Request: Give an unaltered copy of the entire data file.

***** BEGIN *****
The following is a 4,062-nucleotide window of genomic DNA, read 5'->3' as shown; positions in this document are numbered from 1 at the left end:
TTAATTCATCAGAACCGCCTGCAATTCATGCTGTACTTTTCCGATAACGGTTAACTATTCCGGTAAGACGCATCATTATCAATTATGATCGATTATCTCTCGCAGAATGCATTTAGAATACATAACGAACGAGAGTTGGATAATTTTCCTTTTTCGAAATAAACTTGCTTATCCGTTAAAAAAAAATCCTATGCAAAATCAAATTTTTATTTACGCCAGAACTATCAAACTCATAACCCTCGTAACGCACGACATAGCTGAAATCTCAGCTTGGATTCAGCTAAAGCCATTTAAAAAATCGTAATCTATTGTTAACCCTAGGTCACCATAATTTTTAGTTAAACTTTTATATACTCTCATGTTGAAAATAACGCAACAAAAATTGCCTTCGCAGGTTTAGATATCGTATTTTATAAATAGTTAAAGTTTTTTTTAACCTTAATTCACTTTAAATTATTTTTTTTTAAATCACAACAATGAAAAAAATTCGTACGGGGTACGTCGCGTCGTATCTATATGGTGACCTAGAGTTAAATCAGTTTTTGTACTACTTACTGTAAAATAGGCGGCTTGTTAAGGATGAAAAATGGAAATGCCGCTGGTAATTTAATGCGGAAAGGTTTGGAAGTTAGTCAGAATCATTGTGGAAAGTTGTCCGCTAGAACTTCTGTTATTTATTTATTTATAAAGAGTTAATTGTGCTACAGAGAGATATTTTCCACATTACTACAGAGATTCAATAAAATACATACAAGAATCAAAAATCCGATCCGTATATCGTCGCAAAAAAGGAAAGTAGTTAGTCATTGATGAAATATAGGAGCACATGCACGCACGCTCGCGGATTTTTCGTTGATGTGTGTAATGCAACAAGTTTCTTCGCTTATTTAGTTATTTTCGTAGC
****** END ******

The following is a 4,062-nucleotide window of genomic DNA, read 5'->3' as shown; positions in this document are numbered from 1 at the left end:
TTAATTCATCAGAACCGCCTGCAATTCATGCTGTACTTTTCCGATAACGGTTAACTATTCCGGTAAGACGCATCATTATCAATTATGATCGATTATCTCTCGCAGAATGCATTTAGAATACATAACGAACGAGAGTTGGATAATTTTCCTTTTTCGAAATAAACTTGCTTATCCGTTAAAAAAAAATCCTATGCAAAATCAAATTTTTATTTACGCCAGAACTATCAAACTCATAACCCTCGTAACGCACGACATAGCTGAAATCTCAGCTTGGATTCAGCTAAAGCCATTTAAAAAATCGTAATCTATTGTTAACCCTAGGTCACCATAATTTTTAGTTAAACTTTTATATACTCTCATGTTGAAAATAACGCAACAAAAATTGCCTTCGCAGGTTTAGATATCGTATTTTATAAATAGTTAAAGTTTTTTTTAACCTTAATTCACTTTAAATTATTTTTTTTTAAATCACAACAATGAAAAAAATTCGTACGGGGTACGTCGCGTCGTATCTATATGGTGACCTAGAGTTAAATCAGTTTTTGTACTACTTACTGTAAAATAGGCGGCTTGTTAAGGATGAAAAATGGAAATGCCGCTGGTAATTTAATGCGGAAAGGTTTGGAAGTTAGTCAGAATCATTGTGGAAAGTTGTCCGCTAGAACTTCTGTTATTTATTTATTTATAAAGAGTTAATTGTGCTACAGAGAGATATTTTCCACATTACTACAGAGATTCAATAAAATACATACAAGAATCAAAAATCCGATCCGTATATCGTCGCAAAAAAGGAAAGTAGTTAGTCATTGATGAAATATAGGAGCACATGCACGCACGCTCGCGGATTTTTCGTTGATGTGTGTAATGCAACAAGTTTCTTCGCTTATTTAGTTATTTTCGTAGC